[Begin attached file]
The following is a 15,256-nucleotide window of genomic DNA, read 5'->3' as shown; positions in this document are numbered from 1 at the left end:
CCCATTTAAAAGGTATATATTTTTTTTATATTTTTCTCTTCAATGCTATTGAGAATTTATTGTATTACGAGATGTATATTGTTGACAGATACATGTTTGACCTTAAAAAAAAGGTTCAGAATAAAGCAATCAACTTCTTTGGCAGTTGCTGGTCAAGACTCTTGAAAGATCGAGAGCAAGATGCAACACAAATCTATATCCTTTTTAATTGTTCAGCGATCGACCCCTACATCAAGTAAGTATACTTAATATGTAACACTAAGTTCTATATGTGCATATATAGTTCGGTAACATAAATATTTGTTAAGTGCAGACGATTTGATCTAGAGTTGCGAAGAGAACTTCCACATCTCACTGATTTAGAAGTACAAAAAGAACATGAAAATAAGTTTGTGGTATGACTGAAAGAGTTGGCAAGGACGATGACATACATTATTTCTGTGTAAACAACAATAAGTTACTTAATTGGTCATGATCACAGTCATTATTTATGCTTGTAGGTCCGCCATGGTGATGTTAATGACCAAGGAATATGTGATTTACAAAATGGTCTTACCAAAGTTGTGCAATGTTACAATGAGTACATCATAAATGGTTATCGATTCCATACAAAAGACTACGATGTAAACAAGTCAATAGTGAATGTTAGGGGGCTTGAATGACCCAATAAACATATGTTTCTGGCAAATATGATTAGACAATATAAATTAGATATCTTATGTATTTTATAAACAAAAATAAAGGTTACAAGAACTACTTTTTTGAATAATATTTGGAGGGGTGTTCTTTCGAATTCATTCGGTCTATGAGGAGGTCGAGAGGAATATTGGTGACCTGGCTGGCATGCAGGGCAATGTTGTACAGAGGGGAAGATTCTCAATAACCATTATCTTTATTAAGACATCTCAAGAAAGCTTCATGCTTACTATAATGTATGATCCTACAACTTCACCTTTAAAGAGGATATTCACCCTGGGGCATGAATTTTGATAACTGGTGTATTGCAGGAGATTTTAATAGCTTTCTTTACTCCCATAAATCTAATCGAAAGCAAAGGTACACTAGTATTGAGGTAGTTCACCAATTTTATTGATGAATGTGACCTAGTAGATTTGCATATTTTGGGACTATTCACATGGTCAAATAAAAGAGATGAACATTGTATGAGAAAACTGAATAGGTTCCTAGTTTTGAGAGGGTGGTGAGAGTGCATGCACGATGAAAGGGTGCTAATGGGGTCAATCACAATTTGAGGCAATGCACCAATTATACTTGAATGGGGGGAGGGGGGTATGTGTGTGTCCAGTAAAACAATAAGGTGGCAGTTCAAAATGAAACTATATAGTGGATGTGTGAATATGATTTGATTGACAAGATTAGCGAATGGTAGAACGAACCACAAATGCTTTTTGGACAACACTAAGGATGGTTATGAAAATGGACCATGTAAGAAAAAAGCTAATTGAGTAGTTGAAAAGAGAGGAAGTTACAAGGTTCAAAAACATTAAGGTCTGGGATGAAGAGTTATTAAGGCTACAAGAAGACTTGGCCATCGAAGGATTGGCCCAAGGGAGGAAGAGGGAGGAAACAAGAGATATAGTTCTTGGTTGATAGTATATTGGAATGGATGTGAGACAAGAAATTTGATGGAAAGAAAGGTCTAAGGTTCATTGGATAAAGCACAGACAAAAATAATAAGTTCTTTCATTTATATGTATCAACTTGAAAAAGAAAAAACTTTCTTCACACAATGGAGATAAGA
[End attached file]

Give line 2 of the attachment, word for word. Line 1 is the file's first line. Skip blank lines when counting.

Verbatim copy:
CCCATTTAAAAGGTATATATTTTTTTTATATTTTTCTCTTCAATGCTATTGAGAATTTATTGTATTACGAGATGTATATTGTTGACAGATACATGTTTGACCTTAAAAAAAAGGTTCAGAATAAAGCAATCAACTTCTTTGGCAGTTGCTGGTCAAGACTCTTGAAAGATCGAGAGCAAGATGCAACACAAATCTATATCCTTTTTAATTGTTCAGCGATCGACCCCTACATCAAGTAAGTATACTTAATATGTAACACTAAGTTCTATATGTGCATATATAGTTCGGTAACATAAATATTTGTTAAGTGCAGACGATTTGATCTAGAGTTGCGAAGAGAACTTCCACATCTCACTGATTTAGAAGTACAAAAAGAACATGAAAATAAGTTTGTGGTATGACTGAAAGAGTTGGCAAGGACGATGACATACATTATTTCTGTGTAAACAACAATAAGTTACTTAATTGGTCATGATCACAGTCATTATTTATGCTTGTAGGTCCGCCATGGTGATGTTAATGACCAAGGAATATGTGATTTACAAAATGGTCTTACCAAAGTTGTGCAATGTTACAATGAGTACATCATAAATGGTTATCGATTCCATACAAAAGACTACGATGTAAACAAGTCAATAGTGAATGTTAGGGGGCTTGAATGACCCAATAAACATATGTTTCTGGCAAATATGATTAGACAATATAAATTAGATATCTTATGTATTTTATAAACAAAAATAAAGGTTACAAGAACTACTTTTTTGAATAATATTTGGAGGGGTGTTCTTTCGAATTCATTCGGTCTATGAGGAGGTCGAGAGGAATATTGGTGACCTGGCTGGCATGCAGGGCAATGTTGTACAGAGGGGAAGATTCTCAATAACCATTATCTTTATTAAGACATCTCAAGAAAGCTTCATGCTTACTATAATGTATGATCCTACAACTTCACCTTTAAAGAGGATATTCACCCTGGGGCATGAATTTTGATAACTGGTGTATTGCAGGAGATTTTAATAGCTTTCTTTACTCCCATAAATCTAATCGAAAGCAAAGGTACACTAGTATTGAGGTAGTTCACCAATTTTATTGATGAATGTGACCTAGTAGATTTGCATATTTTGGGACTATTCACATGGTCAAATAAAAGAGATGAACATTGTATGAGAAAACTGAATAGGTTCCTAGTTTTGAGAGGGTGGTGAGAGTGCATGCACGATGAAAGGGTGCTAATGGGGTCAATCACAATTTGAGGCAATGCACCAATTATACTTGAATGGGGGGAGGGGGGTATGTGTGTGTCCAGTAAAACAATAAGGTGGCAGTTCAAAATGAAACTATATAGTGGATGTGTGAATATGATTTGATTGACAAGATTAGCGAATGGTAGAACGAACCACAAATGCTTTTTGGACAACACTAAGGATGGTTATGAAAATGGACCATGTAAGAAAAAAGCTAATTGAGTAGTTGAAAAGAGAGGAAGTTACAAGGTTCAAAAACATTAAGGTCTGGGATGAAGAGTTATTAAGGCTACAAGAAGACTTGGCCATCGAAGGATTGGCCCAAGGGAGGAAGAGGGAGGAAACAAGAGATATAGTTCTTGGTTGATAGTATATTGGAATGGATGTGAGACAAGAAATTTGATGGAAAGAAAGGTCTAAGGTTCATTGGATAAAGCACAGACAAAAATAATAAGTTCTTTCATTTATATGTATCAACTTGAAAAAGAAAAAACTTTCTTCACACAATGGAGATAAGA